(Bloomberg) — Senate Majority Leader Mitch McConnell’s new proposal to simply repeal the Affordable Care Act appears to be dead less than 24 hours after he dropped his replacement plan for lack of support among fellow Republicans.
GOP Sens. Susan Collins, Shelley Moore Capito and Lisa Murkowski said Tuesday they’ll oppose a repeal of the Affordable Care Act. McConnell said late Monday the Senate would vote on a repeal with a two-year delay to give Congress time to agree on a replacement, but he could afford to lose no more than two Republican votes to advance the measure.
“We’ll let Obamacare fail” and then Democrats may want to agree on a replacement, President Donald Trump told reporters at the White House. “I’m not going to own it.”
McConnell told reporters the Senate will vote on a repeal bill “in the near future.” If that vote fails, “That doesn’t mean the problems all go away,” he said, adding that he expects Republican and Democratic committee leaders to hold hearings on what to do. “We’ll have to see what the way forward is.”
But Collins of Maine told reporters that repealing the law now and then hoping for a replacement “would create great anxiety for individuals who rely on the ACA.” She said she would oppose bringing a repeal bill up for debate. “I believe it would cause the insurance markets to go into turmoil.”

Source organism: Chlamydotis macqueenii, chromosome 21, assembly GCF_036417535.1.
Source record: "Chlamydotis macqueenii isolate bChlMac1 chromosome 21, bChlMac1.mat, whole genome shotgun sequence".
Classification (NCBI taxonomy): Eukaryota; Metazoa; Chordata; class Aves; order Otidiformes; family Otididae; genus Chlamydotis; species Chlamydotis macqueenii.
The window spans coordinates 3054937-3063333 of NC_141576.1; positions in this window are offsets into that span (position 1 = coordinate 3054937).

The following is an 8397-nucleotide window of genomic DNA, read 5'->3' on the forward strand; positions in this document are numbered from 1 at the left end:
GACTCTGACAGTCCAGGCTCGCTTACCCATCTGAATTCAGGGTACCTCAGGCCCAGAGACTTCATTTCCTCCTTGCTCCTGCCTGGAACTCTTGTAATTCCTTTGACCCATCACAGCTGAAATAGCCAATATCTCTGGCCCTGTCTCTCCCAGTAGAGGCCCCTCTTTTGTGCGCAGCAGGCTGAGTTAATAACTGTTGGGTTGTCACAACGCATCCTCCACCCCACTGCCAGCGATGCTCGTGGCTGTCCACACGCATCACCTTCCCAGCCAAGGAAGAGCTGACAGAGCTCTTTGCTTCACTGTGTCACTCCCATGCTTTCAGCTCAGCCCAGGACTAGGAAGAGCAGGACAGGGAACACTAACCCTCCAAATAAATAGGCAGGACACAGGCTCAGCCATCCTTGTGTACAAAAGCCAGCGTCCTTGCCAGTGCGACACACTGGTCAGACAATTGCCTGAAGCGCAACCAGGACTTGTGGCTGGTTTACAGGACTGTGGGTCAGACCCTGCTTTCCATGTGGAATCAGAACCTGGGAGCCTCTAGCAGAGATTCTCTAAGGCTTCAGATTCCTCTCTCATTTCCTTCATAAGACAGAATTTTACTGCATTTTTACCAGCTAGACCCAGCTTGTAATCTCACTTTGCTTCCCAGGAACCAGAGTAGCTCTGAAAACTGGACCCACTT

Capito of West Virginia said she would refuse to take up a repeal plan without an adequate replacement. “I did not come to Washington to hurt people,” she said in a statement.
Murkowski of Alaska also said she would refuse to take up a repeal-alone measure.
“There’s enough chaos and uncertainty already and this would just contribute to it,” Murkowski told reporters. She said she wants a fix that would stabilize individual insurance markets and leave Medicaid unchanged, and that lawmakers should work on a bipartisan measure in committee.
On Monday, opposition from four Republicans sank McConnell’s repeal and replacement legislation, which the majority leader drafted mostly in secret. The inability to deliver on seven years of GOP promises to repeal and replace the Affordable Care Act would be the biggest failure yet for Trump and Republicans since they won control of Congress and the White House.
Republicans discussed how to pick up the pieces at their regular policy lunch Tuesday. Several senators have made clear that they want GOP leaders to pursue an alternative that would require working with Democrats.
Tennessee Republican Lamar Alexander, chairman of the health committee, said the panel will hold hearings in the next few weeks on how to stabilize individual health-insurance markets.
Senate Finance Chairman Orrin Hatch said it may be time to put aside an Affordable Care Act repeal and, if McConnell decides to do so, Congress should consider short-term measures to stabilize insurance markets. Hatch of Utah said it may be difficult to pay for reinsurance funds and cost reduction subsidies to stabilize markets.
Senate Democratic leader Chuck Schumer of New York called on Republicans “to take us up on our offer of working together to improve the health care system rather than sabotage it.”
If the Trump administration withholds cost-sharing subsidies to insurers covering lower-income people, as the president has threatened to do, “they will pay a huge political price. He’s actually hurting his own presidency and his own party by threatening to hurt so many people,” Schumer said.
Sen. Rand Paul, R-Ky. (Photo: Paul)